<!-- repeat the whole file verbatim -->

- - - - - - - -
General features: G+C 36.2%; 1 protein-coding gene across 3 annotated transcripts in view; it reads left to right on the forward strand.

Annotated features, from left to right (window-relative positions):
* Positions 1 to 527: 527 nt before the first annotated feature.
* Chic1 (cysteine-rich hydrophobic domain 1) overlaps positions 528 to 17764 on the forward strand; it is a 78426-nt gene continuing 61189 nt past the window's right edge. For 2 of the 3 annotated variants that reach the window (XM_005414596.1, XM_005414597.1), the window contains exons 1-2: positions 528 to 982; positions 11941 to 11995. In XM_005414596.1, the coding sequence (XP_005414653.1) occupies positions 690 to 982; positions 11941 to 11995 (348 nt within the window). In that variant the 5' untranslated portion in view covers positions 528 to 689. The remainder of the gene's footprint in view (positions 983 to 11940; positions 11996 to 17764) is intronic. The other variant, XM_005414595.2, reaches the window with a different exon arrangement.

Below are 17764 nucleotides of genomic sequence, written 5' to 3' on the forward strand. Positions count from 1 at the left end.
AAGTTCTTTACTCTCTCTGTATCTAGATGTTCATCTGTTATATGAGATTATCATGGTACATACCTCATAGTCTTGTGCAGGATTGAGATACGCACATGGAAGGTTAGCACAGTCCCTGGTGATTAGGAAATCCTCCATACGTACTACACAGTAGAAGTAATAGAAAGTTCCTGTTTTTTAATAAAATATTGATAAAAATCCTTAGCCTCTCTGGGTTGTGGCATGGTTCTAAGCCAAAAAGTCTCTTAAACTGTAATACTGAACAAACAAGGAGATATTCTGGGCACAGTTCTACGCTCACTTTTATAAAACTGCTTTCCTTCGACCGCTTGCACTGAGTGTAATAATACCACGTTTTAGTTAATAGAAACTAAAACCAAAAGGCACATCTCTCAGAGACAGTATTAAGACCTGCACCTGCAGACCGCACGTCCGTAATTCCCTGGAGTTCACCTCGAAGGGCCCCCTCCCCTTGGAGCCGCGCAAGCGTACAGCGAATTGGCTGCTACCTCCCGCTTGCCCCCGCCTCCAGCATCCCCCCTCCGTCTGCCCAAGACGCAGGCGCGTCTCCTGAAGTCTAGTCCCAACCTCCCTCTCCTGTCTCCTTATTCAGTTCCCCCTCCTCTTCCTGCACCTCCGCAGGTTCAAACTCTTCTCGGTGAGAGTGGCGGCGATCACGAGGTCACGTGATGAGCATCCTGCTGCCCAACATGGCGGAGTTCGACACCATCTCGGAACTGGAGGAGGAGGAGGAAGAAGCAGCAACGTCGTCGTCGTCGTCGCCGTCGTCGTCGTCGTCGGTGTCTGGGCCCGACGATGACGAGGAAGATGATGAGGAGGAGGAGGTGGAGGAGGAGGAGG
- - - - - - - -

General features: G+C 36.2%; 1 protein-coding gene across 3 annotated transcripts in view; it reads left to right on the forward strand.

Annotated features, from left to right (window-relative positions):
* Positions 1 to 527: 527 nt before the first annotated feature.
* Chic1 (cysteine-rich hydrophobic domain 1) overlaps positions 528 to 17764 on the forward strand; it is a 78426-nt gene continuing 61189 nt past the window's right edge. For 2 of the 3 annotated variants that reach the window (XM_005414596.1, XM_005414597.1), the window contains exons 1-2: positions 528 to 982; positions 11941 to 11995. In XM_005414596.1, the coding sequence (XP_005414653.1) occupies positions 690 to 982; positions 11941 to 11995 (348 nt within the window). In that variant the 5' untranslated portion in view covers positions 528 to 689. The remainder of the gene's footprint in view (positions 983 to 11940; positions 11996 to 17764) is intronic. The other variant, XM_005414595.2, reaches the window with a different exon arrangement.

Below are 17764 nucleotides of genomic sequence, written 5' to 3' on the forward strand. Positions count from 1 at the left end.
AAGTTCTTTACTCTCTCTGTATCTAGATGTTCATCTGTTATATGAGATTATCATGGTACATACCTCATAGTCTTGTGCAGGATTGAGATACGCACATGGAAGGTTAGCACAGTCCCTGGTGATTAGGAAATCCTCCATACGTACTACACAGTAGAAGTAATAGAAAGTTCCTGTTTTTTAATAAAATATTGATAAAAATCCTTAGCCTCTCTGGGTTGTGGCATGGTTCTAAGCCAAAAAGTCTCTTAAACTGTAATACTGAACAAACAAGGAGATATTCTGGGCACAGTTCTACGCTCACTTTTATAAAACTGCTTTCCTTCGACCGCTTGCACTGAGTGTAATAATACCACGTTTTAGTTAATAGAAACTAAAACCAAAAGGCACATCTCTCAGAGACAGTATTAAGACCTGCACCTGCAGACCGCACGTCCGTAATTCCCTGGAGTTCACCTCGAAGGGCCCCCTCCCCTTGGAGCCGCGCAAGCGTACAGCGAATTGGCTGCTACCTCCCGCTTGCCCCCGCCTCCAGCATCCCCCCTCCGTCTGCCCAAGACGCAGGCGCGTCTCCTGAAGTCTAGTCCCAACCTCCCTCTCCTGTCTCCTTATTCAGTTCCCCCTCCTCTTCCTGCACCTCCGCAGGTTCAAACTCTTCTCGGTGAGAGTGGCGGCGATCACGAGGTCACGTGATGAGCATCCTGCTGCCCAACATGGCGGAGTTCGACACCATCTCGGAACTGGAGGAGGAGGAGGAAGAAGCAGCAACGTCGTCGTCGTCGTCGCCGTCGTCGTCGTCGTCGGTGTCTGGGCCCGACGATGACGAGGAAGATGATGAGGAGGAGGAGGTGGAGGAGGAGGAGG